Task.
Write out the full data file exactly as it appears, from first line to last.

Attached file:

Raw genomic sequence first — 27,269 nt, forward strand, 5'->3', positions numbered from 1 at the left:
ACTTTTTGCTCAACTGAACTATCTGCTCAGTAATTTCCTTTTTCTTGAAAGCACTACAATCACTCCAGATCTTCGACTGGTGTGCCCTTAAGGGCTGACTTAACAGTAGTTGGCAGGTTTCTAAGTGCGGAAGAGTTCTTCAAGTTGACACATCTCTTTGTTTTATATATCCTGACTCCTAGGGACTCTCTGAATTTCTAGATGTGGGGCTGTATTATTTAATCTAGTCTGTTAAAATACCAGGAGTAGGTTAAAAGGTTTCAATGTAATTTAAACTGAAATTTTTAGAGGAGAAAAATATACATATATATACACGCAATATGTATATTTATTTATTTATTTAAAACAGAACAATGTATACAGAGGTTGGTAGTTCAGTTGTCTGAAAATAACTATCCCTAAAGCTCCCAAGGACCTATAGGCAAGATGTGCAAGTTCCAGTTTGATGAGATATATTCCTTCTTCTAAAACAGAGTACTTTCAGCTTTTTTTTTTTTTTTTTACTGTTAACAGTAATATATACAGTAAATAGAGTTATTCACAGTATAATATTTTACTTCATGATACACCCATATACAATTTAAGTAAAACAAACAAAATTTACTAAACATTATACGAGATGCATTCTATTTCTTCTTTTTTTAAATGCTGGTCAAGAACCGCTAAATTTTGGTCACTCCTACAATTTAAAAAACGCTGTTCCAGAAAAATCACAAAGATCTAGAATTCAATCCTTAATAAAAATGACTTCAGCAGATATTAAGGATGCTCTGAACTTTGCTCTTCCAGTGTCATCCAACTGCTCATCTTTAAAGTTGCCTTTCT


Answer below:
Raw genomic sequence first — 27,269 nt, forward strand, 5'->3', positions numbered from 1 at the left:
ACTTTTTGCTCAACTGAACTATCTGCTCAGTAATTTCCTTTTTCTTGAAAGCACTACAATCACTCCAGATCTTCGACTGGTGTGCCCTTAAGGGCTGACTTAACAGTAGTTGGCAGGTTTCTAAGTGCGGAAGAGTTCTTCAAGTTGACACATCTCTTTGTTTTATATATCCTGACTCCTAGGGACTCTCTGAATTTCTAGATGTGGGGCTGTATTATTTAATCTAGTCTGTTAAAATACCAGGAGTAGGTTAAAAGGTTTCAATGTAATTTAAACTGAAATTTTTAGAGGAGAAAAATATACATATATATACACGCAATATGTATATTTATTTATTTATTTAAAACAGAACAATGTATACAGAGGTTGGTAGTTCAGTTGTCTGAAAATAACTATCCCTAAAGCTCCCAAGGACCTATAGGCAAGATGTGCAAGTTCCAGTTTGATGAGATATATTCCTTCTTCTAAAACAGAGTACTTTCAGCTTTTTTTTTTTTTTTTTACTGTTAACAGTAATATATACAGTAAATAGAGTTATTCACAGTATAATATTTTACTTCATGATACACCCATATACAATTTAAGTAAAACAAACAAAATTTACTAAACATTATACGAGATGCATTCTATTTCTTCTTTTTTTAAATGCTGGTCAAGAACCGCTAAATTTTGGTCACTCCTACAATTTAAAAAACGCTGTTCCAGAAAAATCACAAAGATCTAGAATTCAATCCTTAATAAAAATGACTTCAGCAGATATTAAGGATGCTCTGAACTTTGCTCTTCCAGTGTCATCCAACTGCTCATCTTTAAAGTTGCCTTTCT